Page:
There are times when you can sense something special is about to happen; a certain electricity in the air, a tingling sensation, a premonition almost. This elusive feeling is even more powerful when it’s a shared experience. Like sitting in a theatre as it slowly fills; watching performers warm up on stage; hearing the orchestra go through their own pre-show preparation; seeing the smoke drenched set and lighting arrays; listening to the excited chatter of the audience; taking in the smiles of enthusiastic ushers as they help people to their seats.
Suddenly there is the polite announcement about photography and electronic devices. Then absolute quiet. For all of about a second. A shared hush of expectation that is as exquisite as it is fleeting… before the musical director’s baton descends and a lone performer walks on stage and we’re away.
It’s not a feeling I get often but the buzz around WAAPA’s mid-year showcase production at the Regal Theatre has been enormous and I was hoping, expecting, pleading for magic and that’s exactly what was delivered – magic of the most potent kind. If you had told me that baton was a wand I would have believed you.
This is a huge and wildly ambitious production by WAAPA and they’ve thrown everything at it – from a cast of 40 drawn from the second and third year musical theatre students to a 26 piece orchestra, again populated by WAAPA Music students, to the skills of their Production and Design students – the quality and attention to detail in every department is evident. This is nominally a student production but it looks and sounds like a professional, big budget musical. This is a triumph for all involved.
The set is ingenious with four ‘towers’ (comprising scaffolding, platforms and stairs) that move, often during scenes, but fit together in different combinations to form various locations and are the centrepiece for many memorable moments such as the Balcony Scene. The intricacies of the staging seemed effortless but would have taken many, many hours to get so seamless especially with the number of performers involved.
The lighting is wonderful and I’m told those towers were actually made of wood but lit to look like metal. It certainly had me fooled. The costuming is colourful and distinctive, clearly delineating the Jets and the Sharks as does the impressive work on the diverse accents, notably for the Latino Sharks. The orchestra was in ripping form and musical director David King definitely had a talented group at his disposal. Choreography by Lisa O’Dea was vibrant and energetic - the cast tear into set pieces like America and Gee, Officer Krupke with real verve. Director Crispin Taylor has attacked this with imagination and flair and the results show in all these elements.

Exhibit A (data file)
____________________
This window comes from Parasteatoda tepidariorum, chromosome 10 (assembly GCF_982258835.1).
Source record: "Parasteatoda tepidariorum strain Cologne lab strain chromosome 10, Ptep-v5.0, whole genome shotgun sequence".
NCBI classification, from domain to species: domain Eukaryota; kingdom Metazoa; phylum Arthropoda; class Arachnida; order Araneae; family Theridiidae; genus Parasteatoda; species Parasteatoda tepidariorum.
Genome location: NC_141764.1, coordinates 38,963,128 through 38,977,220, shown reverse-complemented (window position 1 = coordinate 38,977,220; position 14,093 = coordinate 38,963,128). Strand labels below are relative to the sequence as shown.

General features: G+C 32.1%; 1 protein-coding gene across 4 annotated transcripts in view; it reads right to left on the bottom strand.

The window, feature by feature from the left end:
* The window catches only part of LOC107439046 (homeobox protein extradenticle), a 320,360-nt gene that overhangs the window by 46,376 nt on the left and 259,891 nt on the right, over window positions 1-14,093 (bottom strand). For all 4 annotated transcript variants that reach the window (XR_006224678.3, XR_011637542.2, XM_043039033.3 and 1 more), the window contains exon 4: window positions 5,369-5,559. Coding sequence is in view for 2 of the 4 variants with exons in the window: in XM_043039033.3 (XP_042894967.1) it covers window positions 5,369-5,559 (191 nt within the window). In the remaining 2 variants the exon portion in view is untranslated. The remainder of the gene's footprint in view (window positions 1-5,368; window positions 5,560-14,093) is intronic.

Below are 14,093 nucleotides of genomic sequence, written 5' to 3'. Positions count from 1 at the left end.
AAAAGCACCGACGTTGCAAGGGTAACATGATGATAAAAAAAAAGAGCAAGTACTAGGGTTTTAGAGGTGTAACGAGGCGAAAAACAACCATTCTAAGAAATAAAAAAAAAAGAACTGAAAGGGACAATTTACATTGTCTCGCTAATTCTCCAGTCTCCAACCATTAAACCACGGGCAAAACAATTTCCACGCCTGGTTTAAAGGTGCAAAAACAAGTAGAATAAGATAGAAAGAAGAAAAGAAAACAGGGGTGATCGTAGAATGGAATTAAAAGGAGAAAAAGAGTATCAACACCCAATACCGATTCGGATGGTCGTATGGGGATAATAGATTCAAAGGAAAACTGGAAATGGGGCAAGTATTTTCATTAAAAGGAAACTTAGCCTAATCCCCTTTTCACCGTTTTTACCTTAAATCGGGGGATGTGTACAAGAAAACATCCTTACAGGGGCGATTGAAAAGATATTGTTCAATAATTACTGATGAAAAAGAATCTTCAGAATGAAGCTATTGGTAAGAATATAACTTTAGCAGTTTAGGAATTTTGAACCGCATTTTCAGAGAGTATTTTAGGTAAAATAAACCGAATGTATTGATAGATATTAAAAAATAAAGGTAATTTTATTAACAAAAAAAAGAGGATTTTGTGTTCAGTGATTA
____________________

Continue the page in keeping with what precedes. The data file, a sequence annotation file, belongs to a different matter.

Then there is the cast.
WAAPA is rightfully proud of its status as one of the top performance academies in the world. When you see that talent arrayed on stage in such a challenging and acclaimed musical you come to understand how very true and earned that status is. They were superb. From the leads on down to the ensemble, from their vocal ability to the slick dancing, you sit back and marvel at the sheer talent on display. The greatness of West Side Story is it presents many different facets for them to explore – at its heart it’s a very dark piece but also sexy, vibrant and fun. There is a joy and exuberance here that is eminently watchable and, of course, there are many wonderful songs that are simply classics such as Maria, Somewhere, America, and Tonight.
William Groucutt nails one of those (Maria) and was a very likeable Tony. Miranda Macpherson shines as Maria and her chemistry with Groucutt is good especially in the more playful moments. Suzie Melloy gives a star making performance as the feisty Anita – she is simply superb and a real charismatic presence. Patrick Whitbread’s Riff and Lyndon Watts’ Bernardo are both suitably strong as the leaders of the respective gangs and the physicality of the male roles was impressive. Jacob Dibb plays the key role of Chino (especially in the darker second act) while Daniel Berini and Nick Eynaud add light comic relief as Detective Schrank and Officer Krupke. Shannen Alyce takes lead vocal on Somewhere to great effect which is a highlight as the amassed cast join in.
The third years will graduate soon and on the evidence of this and Hair earlier in the year we’ll be hearing a lot more from most if not all of them. The second years gave an exciting glimpse into 2015.
This truly was a spectacular production and WAAPA’s presence on the Perth theatre landscape is an ongoing joy. West Side Story, directed by Crispin Taylor, Musical Director David King and Choreography by Lisa O'Dea, has only three more performances, 20-21 June. If you can get a ticket this is a not-to-be-missed show.